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Faith and religious expression occupy a unique space in American culture. We have accepted, for the most part, that overt religious expressions are only part of what defines any one individual or community. We allow nuance such that Christmas caroling and bar mitzvahs and Holi festivals can be enjoyed by all. Muslim Americans have featured prominently in this American dialogue, yet it is often within a very narrow bandwidth that only allows for discussion of religious law (on which most Muslims are not scholars) or head coverings (which a large portion of Muslim women do not wear). The day-to-day lives of American Muslims and the ways in which we contribute to society, both in the extraordinary and the mundane, are often overlooked. In this blog I hope to bring more color to the discussion surrounding the American Muslim community and add to the vibrancy of our American dialogue.
 
The Institute for Social Policy and Understanding (ISPU) conducts objective, solution-seeking research that aims to empower American Muslims to develop their community and fully contribute to democracy and pluralism in the United States. A key part of this goal is achieved by their examination of how Muslim centered spaces function, which acts as a proxy for examining how Muslims live. ISPU recently released Reimagining Muslim Spaces (RMS), a series of reports examining how Muslims use their spaces to practice their faith. The reports are creating a space in the national dialogue for American Muslim communities as they are rather than as they are often portrayed. 
 
The Quran 5:32 says that “If anyone saved a life, it would be as if he saved the life of all mankind.” It implies that our actions and our duties have impact far beyond the individual level, but that starting with the individual is the surest way to change the condition of a community. ISPU’s first RMS case study explores the HUDA Clinic in Detroit, MI, which exemplifies the spirit of this ayah.
 
Established in 2004, the HUDA Clinic is one of the many organizations that make Detroit a hub of social justice activism in the American Muslim community. From advocating for clean water for Flint to building dialogue on how to address intra-community racism, Detroit does it all.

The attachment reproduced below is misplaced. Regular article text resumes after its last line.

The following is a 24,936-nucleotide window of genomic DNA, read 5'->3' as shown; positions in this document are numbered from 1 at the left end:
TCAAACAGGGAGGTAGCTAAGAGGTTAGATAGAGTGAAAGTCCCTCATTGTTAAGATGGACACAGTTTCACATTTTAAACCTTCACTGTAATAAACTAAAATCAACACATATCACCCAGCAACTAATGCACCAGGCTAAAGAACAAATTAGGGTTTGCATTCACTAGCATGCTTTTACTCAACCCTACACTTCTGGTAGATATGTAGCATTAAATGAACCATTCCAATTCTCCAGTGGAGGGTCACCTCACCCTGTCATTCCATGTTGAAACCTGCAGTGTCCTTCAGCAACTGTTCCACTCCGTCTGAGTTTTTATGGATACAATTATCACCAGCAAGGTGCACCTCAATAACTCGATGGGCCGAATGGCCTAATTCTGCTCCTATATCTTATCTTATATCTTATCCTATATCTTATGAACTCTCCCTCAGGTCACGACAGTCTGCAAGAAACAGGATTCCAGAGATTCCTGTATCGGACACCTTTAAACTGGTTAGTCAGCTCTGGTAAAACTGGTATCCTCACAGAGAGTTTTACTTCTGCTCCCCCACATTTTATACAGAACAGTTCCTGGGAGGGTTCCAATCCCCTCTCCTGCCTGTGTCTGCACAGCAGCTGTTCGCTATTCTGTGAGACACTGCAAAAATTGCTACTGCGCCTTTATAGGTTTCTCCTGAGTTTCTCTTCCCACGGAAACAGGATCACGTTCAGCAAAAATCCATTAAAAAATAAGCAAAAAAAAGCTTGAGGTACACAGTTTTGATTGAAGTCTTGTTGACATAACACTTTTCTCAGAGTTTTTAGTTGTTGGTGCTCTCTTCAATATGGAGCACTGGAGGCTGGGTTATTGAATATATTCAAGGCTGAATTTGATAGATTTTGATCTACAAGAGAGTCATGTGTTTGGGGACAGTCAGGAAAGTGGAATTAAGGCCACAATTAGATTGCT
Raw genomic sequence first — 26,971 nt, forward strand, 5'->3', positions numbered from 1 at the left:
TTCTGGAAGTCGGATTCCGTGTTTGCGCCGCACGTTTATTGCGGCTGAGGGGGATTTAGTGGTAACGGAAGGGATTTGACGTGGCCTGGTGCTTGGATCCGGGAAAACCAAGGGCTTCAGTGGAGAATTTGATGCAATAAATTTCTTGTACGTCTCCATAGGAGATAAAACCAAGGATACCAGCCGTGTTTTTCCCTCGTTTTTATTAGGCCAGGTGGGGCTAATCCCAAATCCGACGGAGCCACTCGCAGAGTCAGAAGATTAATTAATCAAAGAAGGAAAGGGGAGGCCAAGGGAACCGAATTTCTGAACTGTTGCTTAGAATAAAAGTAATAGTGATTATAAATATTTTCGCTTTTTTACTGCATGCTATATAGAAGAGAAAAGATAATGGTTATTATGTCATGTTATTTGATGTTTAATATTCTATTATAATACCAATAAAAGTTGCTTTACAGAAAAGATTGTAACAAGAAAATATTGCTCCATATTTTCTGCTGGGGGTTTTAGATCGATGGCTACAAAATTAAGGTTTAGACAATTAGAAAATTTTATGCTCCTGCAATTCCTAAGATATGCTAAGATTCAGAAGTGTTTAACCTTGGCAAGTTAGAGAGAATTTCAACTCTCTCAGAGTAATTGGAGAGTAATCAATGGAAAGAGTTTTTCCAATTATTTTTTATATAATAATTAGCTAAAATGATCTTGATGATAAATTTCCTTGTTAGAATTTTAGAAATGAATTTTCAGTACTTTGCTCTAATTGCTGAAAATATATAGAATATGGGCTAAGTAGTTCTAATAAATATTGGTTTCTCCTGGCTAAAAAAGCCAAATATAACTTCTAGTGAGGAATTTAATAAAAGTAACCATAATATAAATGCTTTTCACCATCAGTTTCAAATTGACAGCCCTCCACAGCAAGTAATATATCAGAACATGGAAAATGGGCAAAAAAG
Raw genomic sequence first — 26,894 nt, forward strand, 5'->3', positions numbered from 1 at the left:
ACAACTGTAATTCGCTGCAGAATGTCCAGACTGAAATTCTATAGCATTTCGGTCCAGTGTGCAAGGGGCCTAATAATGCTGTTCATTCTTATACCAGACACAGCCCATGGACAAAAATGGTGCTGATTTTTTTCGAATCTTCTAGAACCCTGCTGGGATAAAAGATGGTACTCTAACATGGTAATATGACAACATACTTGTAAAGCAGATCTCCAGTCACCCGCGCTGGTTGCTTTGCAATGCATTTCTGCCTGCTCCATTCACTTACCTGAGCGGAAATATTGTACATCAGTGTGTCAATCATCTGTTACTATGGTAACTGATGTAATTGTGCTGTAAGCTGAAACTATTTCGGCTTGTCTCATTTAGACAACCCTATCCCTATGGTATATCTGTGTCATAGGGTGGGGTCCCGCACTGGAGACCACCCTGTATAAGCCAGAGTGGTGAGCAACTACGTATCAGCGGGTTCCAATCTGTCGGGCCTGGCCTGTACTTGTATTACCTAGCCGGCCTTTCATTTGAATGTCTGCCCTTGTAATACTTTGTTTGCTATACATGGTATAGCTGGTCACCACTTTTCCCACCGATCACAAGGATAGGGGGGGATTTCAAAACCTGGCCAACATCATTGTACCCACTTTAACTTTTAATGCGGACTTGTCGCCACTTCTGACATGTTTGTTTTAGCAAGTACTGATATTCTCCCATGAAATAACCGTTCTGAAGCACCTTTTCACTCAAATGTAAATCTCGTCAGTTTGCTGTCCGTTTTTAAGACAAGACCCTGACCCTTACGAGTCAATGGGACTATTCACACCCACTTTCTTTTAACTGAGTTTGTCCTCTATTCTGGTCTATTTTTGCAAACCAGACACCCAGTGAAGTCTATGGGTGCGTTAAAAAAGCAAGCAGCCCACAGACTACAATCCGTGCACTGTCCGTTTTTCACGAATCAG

With an operating budget of just $200,000, the HUDA Clinic has been providing free and low-cost primary care, dental, ophthalmological, podiatry and mental health services to those who are uninsured or underinsured. At the core of their mission is wellness - they seek to provide medical services not just to treat symptoms but also to address core problems with their patients to create healthier communities. When the Clinic’s uninsured population declined under the Affordable Care Act implemented by the Obama administration, they continued to see insured patients whose coverage didn't extend to all their healthcare needs. Their willingness to adapt to the needs of their community is a large part of what has made them so vital and so successful.
 
When President Obama introduced the Affordable Care Act (ACA) in March of 2010, I worked to raise awareness of its provisions in the Muslim community as I understood how critical health insurance coverage is to accessing healthcare. Before the ACA was introduced, over 40 million Americans lacked health insurance. Uninsured households are not only more likely up go without care but also more likely to be in debt and encounter bankruptcy. In fact, a Harvard study found that in 2007, 62% of household bankruptcies were due to medical debt.
 
The ACA successfully reduced the number of uninsured Americans by:
providing subsidies for households with incomes between 100% and 400% of the federal poverty level and 
expanding the Medicaid program to cover all adults with income below 138% of the federal poverty level. 
However, the law was never fully implemented as states such as Texas successful sued the Obama administration to block Medicaid expansion programs. This left millions unable to access insurance without the Medicaid expansion; it left millions more underinsured - forced to purchase low-cost insurance that didn't fully meet their needs.
 
The HUDA Clinic has been able to provide coverage to those caught in this gap, a gap that will mostly widen as the Trump administration has promised to continue working on repealing the ACA. While a recent Congressional effort to repeal the ACA was not successful, the administration does control payment of subsidies that lower the costs of health insurance premiums to low income households. Without the subsidies, millions of people will not be able to afford their insurance payments. 
 
What is clear from the ongoing debate about the ACA is that the Muslim community has an important role to play in addressing the healthcare needs of our nation, and in order to do so, it is critical that Muslims continue to build upon their platform of social justice advocacy to engage in health policy advocacy, in addition to continuing the direct service delivery work as exemplified by the HUDA Clinic. 
 
 
 
 
 

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